(HealthDay News) — Patients having online access to medical records and clinicians correlates with an increase in health care utilization, according to a study published in the Nov. 21 issue of the Journal of the American Medical Association.
Ted E. Palen, M.D., Ph.D., M.S.P.H., from the Institute for Health Research at Kaiser Permanente Colorado in Denver, and colleagues assessed health care utilization by users and nonusers (aged 18 years and older) of online access to health records before and after initiation of a patient online access system (MyHealthManager [MHM]).
The researchers found that, for MHM members versus nonmembers, there was a significant increase in the unadjusted per-member rates of office visits (0.7 per member per year) and telephone encounters (0.3 per member per year), comparing before and after the index date. For MHM members versus nonmembers, there were also significant increases in the per-1,000-member rates of after-hours clinic visits (18.7 per 1,000 members per year), emergency department encounters (11.2 per 1,000 members per year), and hospitalizations (19.9 per 1,000 members per year).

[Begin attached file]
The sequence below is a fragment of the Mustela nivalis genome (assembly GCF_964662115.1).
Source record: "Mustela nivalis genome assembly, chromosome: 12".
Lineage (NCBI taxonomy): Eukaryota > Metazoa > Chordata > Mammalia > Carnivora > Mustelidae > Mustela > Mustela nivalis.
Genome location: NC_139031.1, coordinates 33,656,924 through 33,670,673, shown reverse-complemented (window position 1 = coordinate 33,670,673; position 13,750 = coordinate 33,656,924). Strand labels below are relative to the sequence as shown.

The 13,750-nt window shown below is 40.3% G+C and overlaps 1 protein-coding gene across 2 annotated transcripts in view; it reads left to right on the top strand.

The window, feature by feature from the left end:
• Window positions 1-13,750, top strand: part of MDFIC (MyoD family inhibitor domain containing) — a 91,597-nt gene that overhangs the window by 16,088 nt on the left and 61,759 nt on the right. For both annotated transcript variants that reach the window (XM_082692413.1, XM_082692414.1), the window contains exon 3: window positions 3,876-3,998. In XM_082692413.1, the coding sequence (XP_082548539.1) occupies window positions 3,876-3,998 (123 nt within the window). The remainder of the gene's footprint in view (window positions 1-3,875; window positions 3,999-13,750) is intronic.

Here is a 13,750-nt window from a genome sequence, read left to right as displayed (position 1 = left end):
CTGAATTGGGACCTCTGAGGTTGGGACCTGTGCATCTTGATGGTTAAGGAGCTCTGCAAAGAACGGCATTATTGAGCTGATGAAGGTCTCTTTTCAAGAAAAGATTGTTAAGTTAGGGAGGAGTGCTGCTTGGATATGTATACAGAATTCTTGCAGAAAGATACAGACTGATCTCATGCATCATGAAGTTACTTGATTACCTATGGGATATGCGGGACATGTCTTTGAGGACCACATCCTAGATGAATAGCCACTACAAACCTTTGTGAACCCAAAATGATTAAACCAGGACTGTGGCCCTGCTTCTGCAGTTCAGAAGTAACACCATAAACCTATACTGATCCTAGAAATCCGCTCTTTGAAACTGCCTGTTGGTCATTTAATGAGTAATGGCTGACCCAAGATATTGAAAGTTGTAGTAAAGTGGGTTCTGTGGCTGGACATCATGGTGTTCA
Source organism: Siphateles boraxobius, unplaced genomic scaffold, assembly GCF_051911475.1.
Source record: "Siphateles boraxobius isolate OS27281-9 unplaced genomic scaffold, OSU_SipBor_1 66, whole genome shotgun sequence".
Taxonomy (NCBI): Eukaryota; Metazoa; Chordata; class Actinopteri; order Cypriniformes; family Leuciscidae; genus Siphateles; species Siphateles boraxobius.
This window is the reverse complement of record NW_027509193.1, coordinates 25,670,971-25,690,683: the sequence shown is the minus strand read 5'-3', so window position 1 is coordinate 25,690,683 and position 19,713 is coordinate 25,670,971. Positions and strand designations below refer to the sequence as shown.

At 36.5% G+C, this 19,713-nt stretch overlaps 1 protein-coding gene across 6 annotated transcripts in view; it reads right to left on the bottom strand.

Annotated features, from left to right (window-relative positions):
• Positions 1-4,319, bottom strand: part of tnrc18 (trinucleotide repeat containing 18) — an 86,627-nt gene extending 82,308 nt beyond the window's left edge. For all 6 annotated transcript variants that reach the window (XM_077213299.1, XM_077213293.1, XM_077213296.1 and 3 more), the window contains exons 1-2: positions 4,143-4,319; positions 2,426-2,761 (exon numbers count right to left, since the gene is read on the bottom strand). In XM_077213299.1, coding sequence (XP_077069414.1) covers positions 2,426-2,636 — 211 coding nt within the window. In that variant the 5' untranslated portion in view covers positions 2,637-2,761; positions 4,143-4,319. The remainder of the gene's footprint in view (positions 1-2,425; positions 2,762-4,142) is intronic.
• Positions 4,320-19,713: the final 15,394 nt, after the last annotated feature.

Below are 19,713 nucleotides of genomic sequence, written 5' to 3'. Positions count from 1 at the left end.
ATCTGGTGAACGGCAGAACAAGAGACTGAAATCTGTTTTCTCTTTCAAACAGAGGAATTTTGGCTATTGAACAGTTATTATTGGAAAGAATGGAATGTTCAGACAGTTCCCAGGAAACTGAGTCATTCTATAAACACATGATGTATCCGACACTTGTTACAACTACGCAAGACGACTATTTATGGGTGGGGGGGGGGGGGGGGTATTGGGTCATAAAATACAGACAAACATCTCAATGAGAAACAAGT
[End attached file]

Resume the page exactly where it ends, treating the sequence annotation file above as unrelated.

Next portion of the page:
“Our findings suggest that the relationship between online access and utilization is more complex than the simple substitution of online for in-person care suggested by earlier studies,” the authors write. “As online applications become more widespread, health care delivery systems will need to develop methodologies that effectively integrate health information technologies with in-person care.”
One author is employed by the Colorado Permanente Medical Group; the remaining authors are employed by the Kaiser Permanente Health Plan of Colorado.